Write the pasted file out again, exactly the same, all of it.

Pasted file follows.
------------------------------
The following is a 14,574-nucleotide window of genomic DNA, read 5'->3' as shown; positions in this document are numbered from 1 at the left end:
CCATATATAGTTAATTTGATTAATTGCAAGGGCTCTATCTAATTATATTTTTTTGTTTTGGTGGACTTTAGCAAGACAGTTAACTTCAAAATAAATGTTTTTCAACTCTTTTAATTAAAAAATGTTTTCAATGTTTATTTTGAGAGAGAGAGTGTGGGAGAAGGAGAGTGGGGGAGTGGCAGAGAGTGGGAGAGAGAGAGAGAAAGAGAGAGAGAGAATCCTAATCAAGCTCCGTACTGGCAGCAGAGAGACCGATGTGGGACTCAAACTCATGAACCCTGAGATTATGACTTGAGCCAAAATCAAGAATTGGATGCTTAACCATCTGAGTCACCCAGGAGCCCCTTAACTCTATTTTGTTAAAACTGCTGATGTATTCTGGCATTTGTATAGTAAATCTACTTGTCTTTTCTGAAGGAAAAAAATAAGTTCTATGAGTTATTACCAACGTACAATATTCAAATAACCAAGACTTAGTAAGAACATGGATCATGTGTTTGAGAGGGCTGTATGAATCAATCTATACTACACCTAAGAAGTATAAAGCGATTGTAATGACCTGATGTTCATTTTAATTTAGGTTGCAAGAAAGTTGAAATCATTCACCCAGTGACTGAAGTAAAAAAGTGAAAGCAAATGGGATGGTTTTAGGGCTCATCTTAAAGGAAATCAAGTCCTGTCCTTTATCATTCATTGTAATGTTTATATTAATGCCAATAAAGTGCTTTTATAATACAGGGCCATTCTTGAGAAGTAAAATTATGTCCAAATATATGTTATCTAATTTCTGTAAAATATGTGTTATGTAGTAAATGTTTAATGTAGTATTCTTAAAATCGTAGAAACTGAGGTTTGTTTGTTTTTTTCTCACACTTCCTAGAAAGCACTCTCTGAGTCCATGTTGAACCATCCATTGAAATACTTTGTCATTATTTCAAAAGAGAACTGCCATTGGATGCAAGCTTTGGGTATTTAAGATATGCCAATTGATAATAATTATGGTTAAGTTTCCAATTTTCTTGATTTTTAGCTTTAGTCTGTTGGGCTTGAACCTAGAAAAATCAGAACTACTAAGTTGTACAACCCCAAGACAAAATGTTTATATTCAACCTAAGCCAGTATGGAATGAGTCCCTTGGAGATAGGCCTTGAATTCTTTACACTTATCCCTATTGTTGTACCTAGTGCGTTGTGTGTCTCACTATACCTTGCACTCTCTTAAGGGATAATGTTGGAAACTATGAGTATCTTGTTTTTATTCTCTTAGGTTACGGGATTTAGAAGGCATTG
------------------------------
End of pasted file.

The following is a 14,574-nucleotide window of genomic DNA, read 5'->3' as shown; positions in this document are numbered from 1 at the left end:
CCATATATAGTTAATTTGATTAATTGCAAGGGCTCTATCTAATTATATTTTTTTGTTTTGGTGGACTTTAGCAAGACAGTTAACTTCAAAATAAATGTTTTTCAACTCTTTTAATTAAAAAATGTTTTCAATGTTTATTTTGAGAGAGAGAGTGTGGGAGAAGGAGAGTGGGGGAGTGGCAGAGAGTGGGAGAGAGAGAGAGAAAGAGAGAGAGAGAATCCTAATCAAGCTCCGTACTGGCAGCAGAGAGACCGATGTGGGACTCAAACTCATGAACCCTGAGATTATGACTTGAGCCAAAATCAAGAATTGGATGCTTAACCATCTGAGTCACCCAGGAGCCCCTTAACTCTATTTTGTTAAAACTGCTGATGTATTCTGGCATTTGTATAGTAAATCTACTTGTCTTTTCTGAAGGAAAAAAATAAGTTCTATGAGTTATTACCAACGTACAATATTCAAATAACCAAGACTTAGTAAGAACATGGATCATGTGTTTGAGAGGGCTGTATGAATCAATCTATACTACACCTAAGAAGTATAAAGCGATTGTAATGACCTGATGTTCATTTTAATTTAGGTTGCAAGAAAGTTGAAATCATTCACCCAGTGACTGAAGTAAAAAAGTGAAAGCAAATGGGATGGTTTTAGGGCTCATCTTAAAGGAAATCAAGTCCTGTCCTTTATCATTCATTGTAATGTTTATATTAATGCCAATAAAGTGCTTTTATAATACAGGGCCATTCTTGAGAAGTAAAATTATGTCCAAATATATGTTATCTAATTTCTGTAAAATATGTGTTATGTAGTAAATGTTTAATGTAGTATTCTTAAAATCGTAGAAACTGAGGTTTGTTTGTTTTTTTCTCACACTTCCTAGAAAGCACTCTCTGAGTCCATGTTGAACCATCCATTGAAATACTTTGTCATTATTTCAAAAGAGAACTGCCATTGGATGCAAGCTTTGGGTATTTAAGATATGCCAATTGATAATAATTATGGTTAAGTTTCCAATTTTCTTGATTTTTAGCTTTAGTCTGTTGGGCTTGAACCTAGAAAAATCAGAACTACTAAGTTGTACAACCCCAAGACAAAATGTTTATATTCAACCTAAGCCAGTATGGAATGAGTCCCTTGGAGATAGGCCTTGAATTCTTTACACTTATCCCTATTGTTGTACCTAGTGCGTTGTGTGTCTCACTATACCTTGCACTCTCTTAAGGGATAATGTTGGAAACTATGAGTATCTTGTTTTTATTCTCTTAGGTTACGGGATTTAGAAGGCATTG